Bulgarian Cabinet Passes 2013 Budget, Imposes Interest Tax
Bulgaria’s Cabinet approved next year’s draft budget and imposed a 10 percent tax on interest from deposits to boost revenue and spending before elections.
The draft budget, which has yet to be debated and approved by Parliament, assumes economic growth of 1.2 percent under a pessimistic scenario and 1.9 percent under an optimistic one, Finance Minister Simeon Djankov told reporters in the capital Sofia today.
“The budget sets a sustainable macro-economic environment and encourages quicker economic recovery,” Djankov said. “It will provide the funds needed to deal with challenges in education, culture, infrastructure projects, environment protection and welfare.”
Bulgaria, the European Union’s poorest country in terms of economic output per capita, weathered the global crisis without borrowing from lenders abroad. Growth slowed to 0.5 percent from a year earlier in the second quarter, the same as in the first three months. The government works to cut the budget gap to help contain the fallout from the euro debt crisis.
Next year’s budget-deficit assumption is 1.3 percent of gross domestic product, unchanged from this year, he said. Next year’s revenue is estimated at 30.55 billion lev ($20.13 billion) or 37.5 percent of GDP, a 1.84 billion-lev increase from this year. Spending is projected at 31.65 billion lev or 38.8 percent of GDP, a 1.85 billion-lev increase from 2012.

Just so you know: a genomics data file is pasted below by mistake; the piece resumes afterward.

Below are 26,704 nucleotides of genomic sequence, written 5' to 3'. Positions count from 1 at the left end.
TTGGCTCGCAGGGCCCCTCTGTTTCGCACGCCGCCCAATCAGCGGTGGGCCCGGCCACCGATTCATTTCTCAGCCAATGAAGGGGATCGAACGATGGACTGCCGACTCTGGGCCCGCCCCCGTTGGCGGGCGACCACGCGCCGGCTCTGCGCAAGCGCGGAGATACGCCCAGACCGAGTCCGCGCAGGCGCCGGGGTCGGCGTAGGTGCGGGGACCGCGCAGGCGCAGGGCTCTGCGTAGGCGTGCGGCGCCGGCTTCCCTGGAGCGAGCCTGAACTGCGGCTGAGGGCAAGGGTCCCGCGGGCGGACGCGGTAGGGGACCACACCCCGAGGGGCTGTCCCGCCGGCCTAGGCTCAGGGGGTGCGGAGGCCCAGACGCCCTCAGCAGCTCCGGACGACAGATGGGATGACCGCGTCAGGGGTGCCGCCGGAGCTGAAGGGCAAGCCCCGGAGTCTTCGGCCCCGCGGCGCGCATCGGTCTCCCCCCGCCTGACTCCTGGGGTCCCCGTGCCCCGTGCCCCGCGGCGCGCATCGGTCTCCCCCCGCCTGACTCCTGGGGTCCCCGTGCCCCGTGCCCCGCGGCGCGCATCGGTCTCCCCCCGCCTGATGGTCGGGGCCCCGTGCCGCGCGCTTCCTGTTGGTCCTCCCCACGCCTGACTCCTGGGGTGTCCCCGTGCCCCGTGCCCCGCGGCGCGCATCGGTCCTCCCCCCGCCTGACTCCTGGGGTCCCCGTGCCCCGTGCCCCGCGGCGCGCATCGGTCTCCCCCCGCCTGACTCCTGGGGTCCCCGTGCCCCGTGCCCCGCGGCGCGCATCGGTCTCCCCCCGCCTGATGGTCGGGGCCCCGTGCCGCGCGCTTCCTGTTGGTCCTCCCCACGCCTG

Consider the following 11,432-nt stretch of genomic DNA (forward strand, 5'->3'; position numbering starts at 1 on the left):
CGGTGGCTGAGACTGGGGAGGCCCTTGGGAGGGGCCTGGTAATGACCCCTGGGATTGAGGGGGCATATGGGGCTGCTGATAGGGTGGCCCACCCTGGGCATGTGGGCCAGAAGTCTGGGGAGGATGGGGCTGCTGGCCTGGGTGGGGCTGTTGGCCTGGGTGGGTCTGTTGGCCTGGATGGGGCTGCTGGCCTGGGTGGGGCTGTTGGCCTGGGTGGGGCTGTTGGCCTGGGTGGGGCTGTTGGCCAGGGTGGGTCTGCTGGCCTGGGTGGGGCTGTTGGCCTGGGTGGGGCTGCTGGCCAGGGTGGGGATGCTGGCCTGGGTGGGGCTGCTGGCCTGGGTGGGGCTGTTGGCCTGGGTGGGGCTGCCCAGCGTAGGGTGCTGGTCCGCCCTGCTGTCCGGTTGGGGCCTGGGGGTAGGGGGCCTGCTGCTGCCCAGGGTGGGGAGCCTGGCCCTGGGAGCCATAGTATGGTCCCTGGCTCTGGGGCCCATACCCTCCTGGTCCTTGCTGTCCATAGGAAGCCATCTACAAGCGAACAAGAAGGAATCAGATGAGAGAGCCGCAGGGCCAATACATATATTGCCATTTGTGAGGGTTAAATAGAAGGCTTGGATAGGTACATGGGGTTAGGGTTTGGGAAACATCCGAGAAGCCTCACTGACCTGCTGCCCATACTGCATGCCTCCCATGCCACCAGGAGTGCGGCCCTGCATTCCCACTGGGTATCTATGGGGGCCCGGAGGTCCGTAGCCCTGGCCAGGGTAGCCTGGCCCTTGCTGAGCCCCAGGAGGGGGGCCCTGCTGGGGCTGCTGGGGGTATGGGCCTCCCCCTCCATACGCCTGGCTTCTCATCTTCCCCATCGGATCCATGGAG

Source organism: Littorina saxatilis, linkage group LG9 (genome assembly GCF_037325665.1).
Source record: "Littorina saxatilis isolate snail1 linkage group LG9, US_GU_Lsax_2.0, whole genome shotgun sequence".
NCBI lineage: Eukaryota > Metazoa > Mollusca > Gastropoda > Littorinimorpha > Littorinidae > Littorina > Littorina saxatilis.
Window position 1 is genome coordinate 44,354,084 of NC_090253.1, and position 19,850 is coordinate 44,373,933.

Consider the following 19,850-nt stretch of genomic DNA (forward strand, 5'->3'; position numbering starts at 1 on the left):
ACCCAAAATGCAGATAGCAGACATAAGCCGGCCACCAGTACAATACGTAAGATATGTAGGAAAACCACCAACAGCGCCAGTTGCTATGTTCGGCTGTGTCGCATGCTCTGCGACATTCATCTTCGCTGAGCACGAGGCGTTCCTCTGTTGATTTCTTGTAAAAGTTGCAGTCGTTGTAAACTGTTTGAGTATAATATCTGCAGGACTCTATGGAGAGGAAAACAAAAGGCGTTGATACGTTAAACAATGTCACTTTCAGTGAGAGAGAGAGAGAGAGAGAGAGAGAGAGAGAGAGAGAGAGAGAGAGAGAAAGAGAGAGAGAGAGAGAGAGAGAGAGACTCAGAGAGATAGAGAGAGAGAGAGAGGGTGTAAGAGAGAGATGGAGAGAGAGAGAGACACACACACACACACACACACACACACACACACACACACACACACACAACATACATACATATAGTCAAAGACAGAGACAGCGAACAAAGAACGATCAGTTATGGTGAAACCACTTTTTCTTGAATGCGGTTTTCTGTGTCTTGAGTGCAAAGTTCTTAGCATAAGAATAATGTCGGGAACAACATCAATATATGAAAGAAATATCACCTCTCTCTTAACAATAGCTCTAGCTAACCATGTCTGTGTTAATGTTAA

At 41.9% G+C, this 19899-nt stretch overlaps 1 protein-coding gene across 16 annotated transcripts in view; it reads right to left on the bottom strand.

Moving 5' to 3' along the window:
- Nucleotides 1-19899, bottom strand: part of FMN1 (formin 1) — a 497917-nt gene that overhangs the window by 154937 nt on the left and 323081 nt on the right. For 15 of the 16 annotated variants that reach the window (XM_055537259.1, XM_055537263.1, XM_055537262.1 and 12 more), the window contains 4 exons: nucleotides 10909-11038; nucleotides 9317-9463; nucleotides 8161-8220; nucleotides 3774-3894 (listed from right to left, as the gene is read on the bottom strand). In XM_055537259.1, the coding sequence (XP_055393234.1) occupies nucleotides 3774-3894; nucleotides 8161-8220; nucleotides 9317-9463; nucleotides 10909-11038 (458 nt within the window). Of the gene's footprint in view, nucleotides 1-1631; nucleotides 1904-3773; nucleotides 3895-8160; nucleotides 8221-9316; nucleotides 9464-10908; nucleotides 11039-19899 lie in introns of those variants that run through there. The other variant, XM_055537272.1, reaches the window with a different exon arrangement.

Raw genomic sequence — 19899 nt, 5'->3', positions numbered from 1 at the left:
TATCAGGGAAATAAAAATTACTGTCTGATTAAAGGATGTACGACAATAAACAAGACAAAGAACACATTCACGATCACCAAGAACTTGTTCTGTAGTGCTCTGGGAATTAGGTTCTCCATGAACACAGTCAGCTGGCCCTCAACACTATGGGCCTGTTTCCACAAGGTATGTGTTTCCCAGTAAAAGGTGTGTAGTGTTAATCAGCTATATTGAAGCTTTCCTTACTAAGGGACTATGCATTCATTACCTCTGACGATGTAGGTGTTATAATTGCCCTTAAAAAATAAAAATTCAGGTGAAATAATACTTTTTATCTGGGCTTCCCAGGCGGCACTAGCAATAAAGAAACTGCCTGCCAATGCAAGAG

The government forecasts average EU-harmonized inflation at 3.4 percent next year, after 2.6 percent this year. The government set a public debt limit of 14.6 billion lev, or 17.8 percent of GDP, in 2013.
The Balkan country will impose in 2013 a 10 percent tax on interest from deposits for households, which will provide 120 million lev in revenue, Djankov said. The government plans to keep personal and corporate income taxes unchanged from a flat 10 percent next year, in an effort to attract more investment and boost growth, he said.
The interest tax “will not affect Bulgarian banks’ indicators and their stability,” the central bank in Sofia said in an e-mailed statement today. “Bank deposits have no alternative as the best form of savings” in Bulgaria, the bank said.
Bulgaria will raise pensions by 9.3 percent, minimal wages by about 7 percent and army salaries by 9 percent next year, Djankov said.
The International Monetary Fund raised this year’s economic growth forecast for Bulgaria on Oct. 2 to 1 percent from a 0.8 percent estimate on April 17, and to 1.5 percent for 2013 citing recovering exports.
The economy grew 1.7 percent last year, after a revised 0.4 percent in 2010. The European Commission forecasts the economy to expand 0.5 percent this year and 1.9 percent in 2013.
To contact the reporter on this story: Elizabeth Konstantinova in Sofia at firstname.lastname@example.org
To contact the editor responsible for this story: James M. Gomez at email@example.com